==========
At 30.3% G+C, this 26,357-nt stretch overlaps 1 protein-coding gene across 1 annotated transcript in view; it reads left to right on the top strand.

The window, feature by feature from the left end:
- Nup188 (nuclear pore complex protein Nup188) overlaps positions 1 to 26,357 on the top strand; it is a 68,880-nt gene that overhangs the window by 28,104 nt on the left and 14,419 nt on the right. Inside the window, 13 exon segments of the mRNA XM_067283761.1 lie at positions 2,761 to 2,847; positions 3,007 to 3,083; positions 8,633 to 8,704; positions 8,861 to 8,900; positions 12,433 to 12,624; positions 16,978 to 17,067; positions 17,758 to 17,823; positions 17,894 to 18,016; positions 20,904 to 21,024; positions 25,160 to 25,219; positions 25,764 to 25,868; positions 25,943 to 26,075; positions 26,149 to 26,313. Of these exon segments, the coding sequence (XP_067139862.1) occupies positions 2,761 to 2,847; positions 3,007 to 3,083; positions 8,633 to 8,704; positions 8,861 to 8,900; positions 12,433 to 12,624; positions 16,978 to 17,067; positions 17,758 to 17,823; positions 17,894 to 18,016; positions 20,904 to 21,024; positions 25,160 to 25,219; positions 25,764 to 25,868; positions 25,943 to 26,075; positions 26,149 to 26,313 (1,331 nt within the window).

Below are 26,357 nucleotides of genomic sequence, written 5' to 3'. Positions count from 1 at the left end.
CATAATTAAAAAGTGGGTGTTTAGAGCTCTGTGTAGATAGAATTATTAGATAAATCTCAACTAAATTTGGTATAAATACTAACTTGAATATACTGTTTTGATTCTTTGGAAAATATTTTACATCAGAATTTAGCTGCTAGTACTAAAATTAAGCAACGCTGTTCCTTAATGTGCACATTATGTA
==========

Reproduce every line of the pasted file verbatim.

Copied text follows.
At 30.3% G+C, this 26,357-nt stretch overlaps 1 protein-coding gene across 1 annotated transcript in view; it reads left to right on the top strand.

The window, feature by feature from the left end:
- Nup188 (nuclear pore complex protein Nup188) overlaps positions 1 to 26,357 on the top strand; it is a 68,880-nt gene that overhangs the window by 28,104 nt on the left and 14,419 nt on the right. Inside the window, 13 exon segments of the mRNA XM_067283761.1 lie at positions 2,761 to 2,847; positions 3,007 to 3,083; positions 8,633 to 8,704; positions 8,861 to 8,900; positions 12,433 to 12,624; positions 16,978 to 17,067; positions 17,758 to 17,823; positions 17,894 to 18,016; positions 20,904 to 21,024; positions 25,160 to 25,219; positions 25,764 to 25,868; positions 25,943 to 26,075; positions 26,149 to 26,313. Of these exon segments, the coding sequence (XP_067139862.1) occupies positions 2,761 to 2,847; positions 3,007 to 3,083; positions 8,633 to 8,704; positions 8,861 to 8,900; positions 12,433 to 12,624; positions 16,978 to 17,067; positions 17,758 to 17,823; positions 17,894 to 18,016; positions 20,904 to 21,024; positions 25,160 to 25,219; positions 25,764 to 25,868; positions 25,943 to 26,075; positions 26,149 to 26,313 (1,331 nt within the window).

Below are 26,357 nucleotides of genomic sequence, written 5' to 3'. Positions count from 1 at the left end.
CATAATTAAAAAGTGGGTGTTTAGAGCTCTGTGTAGATAGAATTATTAGATAAATCTCAACTAAATTTGGTATAAATACTAACTTGAATATACTGTTTTGATTCTTTGGAAAATATTTTACATCAGAATTTAGCTGCTAGTACTAAAATTAAGCAACGCTGTTCCTTAATGTGCACATTATGTA